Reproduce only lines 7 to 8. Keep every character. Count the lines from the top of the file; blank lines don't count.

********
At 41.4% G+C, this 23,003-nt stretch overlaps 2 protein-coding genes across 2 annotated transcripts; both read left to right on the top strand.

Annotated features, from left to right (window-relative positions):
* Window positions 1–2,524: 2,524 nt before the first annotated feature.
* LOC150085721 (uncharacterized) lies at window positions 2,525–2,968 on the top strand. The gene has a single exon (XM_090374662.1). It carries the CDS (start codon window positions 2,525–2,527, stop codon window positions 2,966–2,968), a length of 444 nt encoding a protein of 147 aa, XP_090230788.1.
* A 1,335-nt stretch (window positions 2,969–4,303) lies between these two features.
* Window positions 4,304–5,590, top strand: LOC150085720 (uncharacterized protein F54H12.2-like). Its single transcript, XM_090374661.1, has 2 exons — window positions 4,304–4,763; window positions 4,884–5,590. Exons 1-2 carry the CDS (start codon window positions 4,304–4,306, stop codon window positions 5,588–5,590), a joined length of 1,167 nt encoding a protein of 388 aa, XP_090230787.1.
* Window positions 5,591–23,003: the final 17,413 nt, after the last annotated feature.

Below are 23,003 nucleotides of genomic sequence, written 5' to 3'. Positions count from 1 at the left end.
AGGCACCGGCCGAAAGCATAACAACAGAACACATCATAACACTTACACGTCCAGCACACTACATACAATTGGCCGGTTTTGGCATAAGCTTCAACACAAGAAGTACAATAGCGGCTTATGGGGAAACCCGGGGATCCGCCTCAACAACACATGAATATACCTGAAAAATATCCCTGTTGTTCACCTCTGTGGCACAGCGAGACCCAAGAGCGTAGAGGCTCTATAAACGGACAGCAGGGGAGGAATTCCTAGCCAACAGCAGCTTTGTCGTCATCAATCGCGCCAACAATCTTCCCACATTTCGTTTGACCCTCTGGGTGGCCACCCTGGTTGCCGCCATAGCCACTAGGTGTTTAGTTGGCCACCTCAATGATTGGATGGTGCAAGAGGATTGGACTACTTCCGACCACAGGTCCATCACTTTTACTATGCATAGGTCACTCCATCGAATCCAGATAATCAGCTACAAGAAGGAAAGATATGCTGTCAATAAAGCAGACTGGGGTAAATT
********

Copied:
* Window positions 5,591–23,003: the final 17,413 nt, after the last annotated feature.

Below are 23,003 nucleotides of genomic sequence, written 5' to 3'. Positions count from 1 at the left end.